The 1930 census recorded the Kudlatys in Cleveland at 4219 Woburn Avenue. An indication of Kudlaty’s talent was mentioned in the Cleveland Plain Dealer (Ohio), June 2, 1936.

Announcement was made yesterday by Henry Hunt Clark, director, of the result of the annual competitive examination in the senior classes of public and parochial high schools of Cleveland and nearby cities for scholarships in the Cleveland School of Art.

Honorable mentions were given to: …Edward Kudlaty, 4219 Woburn Avenue S.W….

Ninety students entered the contest. Their work was judged by Clark, Otto F. Ege, head of the teacher training department; Alfred Mewett, registrar, and Alfred Howell, supervisor of art; Cleveland Board of Education.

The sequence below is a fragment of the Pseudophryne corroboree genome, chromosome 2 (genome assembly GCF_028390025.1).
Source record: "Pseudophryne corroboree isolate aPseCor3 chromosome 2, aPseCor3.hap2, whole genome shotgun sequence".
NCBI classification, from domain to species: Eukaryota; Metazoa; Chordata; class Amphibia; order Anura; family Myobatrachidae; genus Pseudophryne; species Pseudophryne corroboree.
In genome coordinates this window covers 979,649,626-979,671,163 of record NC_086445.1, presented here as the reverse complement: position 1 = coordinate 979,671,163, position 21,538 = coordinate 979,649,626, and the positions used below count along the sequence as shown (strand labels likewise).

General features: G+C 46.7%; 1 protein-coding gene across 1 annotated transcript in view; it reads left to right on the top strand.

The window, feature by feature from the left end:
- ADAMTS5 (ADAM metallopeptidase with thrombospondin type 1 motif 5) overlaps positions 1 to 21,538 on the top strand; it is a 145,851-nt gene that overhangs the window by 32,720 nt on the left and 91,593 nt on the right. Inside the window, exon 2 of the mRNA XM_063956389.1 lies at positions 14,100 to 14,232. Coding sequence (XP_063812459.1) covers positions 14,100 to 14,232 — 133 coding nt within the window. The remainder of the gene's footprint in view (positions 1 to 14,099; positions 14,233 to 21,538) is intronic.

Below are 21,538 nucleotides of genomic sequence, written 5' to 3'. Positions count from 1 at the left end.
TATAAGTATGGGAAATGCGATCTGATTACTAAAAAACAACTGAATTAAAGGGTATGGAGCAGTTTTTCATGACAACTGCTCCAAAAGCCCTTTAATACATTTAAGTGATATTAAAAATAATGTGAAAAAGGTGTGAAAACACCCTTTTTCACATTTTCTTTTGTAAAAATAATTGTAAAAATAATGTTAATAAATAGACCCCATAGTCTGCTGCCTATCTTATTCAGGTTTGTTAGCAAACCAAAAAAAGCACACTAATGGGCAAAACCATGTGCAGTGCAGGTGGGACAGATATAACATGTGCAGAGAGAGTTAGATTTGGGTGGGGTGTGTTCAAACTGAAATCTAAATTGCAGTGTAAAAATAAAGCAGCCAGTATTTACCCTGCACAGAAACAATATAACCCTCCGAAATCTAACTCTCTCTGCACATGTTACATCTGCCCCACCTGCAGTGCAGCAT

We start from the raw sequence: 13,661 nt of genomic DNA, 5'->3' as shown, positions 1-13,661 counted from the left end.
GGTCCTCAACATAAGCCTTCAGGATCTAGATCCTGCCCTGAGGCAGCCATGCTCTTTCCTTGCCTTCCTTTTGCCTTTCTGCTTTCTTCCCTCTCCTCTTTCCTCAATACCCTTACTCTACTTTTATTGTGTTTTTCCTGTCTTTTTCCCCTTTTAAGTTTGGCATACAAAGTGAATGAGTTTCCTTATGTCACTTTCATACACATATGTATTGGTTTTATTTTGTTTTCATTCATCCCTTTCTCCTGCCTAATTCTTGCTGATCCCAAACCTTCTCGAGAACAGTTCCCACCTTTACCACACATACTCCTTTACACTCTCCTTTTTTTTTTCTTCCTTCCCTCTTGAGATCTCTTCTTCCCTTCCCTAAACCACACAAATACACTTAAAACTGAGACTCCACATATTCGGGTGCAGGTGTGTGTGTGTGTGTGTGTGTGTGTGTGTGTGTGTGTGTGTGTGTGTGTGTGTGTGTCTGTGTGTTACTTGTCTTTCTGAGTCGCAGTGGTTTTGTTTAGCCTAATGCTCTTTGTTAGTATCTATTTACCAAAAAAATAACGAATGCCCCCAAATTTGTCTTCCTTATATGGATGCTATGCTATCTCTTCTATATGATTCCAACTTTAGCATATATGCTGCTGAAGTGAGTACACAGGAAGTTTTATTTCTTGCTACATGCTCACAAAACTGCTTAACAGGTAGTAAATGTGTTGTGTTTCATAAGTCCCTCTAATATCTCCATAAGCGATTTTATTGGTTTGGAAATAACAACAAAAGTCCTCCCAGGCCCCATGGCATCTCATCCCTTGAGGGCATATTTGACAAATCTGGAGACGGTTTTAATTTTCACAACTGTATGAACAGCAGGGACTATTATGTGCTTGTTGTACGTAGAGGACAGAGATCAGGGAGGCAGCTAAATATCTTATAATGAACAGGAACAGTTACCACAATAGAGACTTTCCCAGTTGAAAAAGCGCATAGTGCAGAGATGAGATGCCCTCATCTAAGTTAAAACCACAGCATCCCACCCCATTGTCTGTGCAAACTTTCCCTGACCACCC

The same address was in the 1940 census which said Kudlaty completed four years of high school. His occupation was laborer at a brass factory. Kudlaty enlisted in the army April 1, 1941. Details of his service are not known. Kudlaty was discharged September 18, 1945.

After the war, Kudlaty furthered his art training. The Cleveland Plain Dealer, June 3, 1947, reported the graduation of the School of Art.

Students in the largest graduating class in history of the Cleveland School of Art will receive diplomas this afternoon in the auditorium of the Museum of Art, beginning at 3:30.

…Nothing has been left out of the essential training of art students, as is apparent by the long list of graduates with the subjects in which each of them majored, and there remains a familiar ring in such titles as design, illustration and design, teacher training, advertising art, industrial design, handicrafts, sculpture, mural painting, and painting.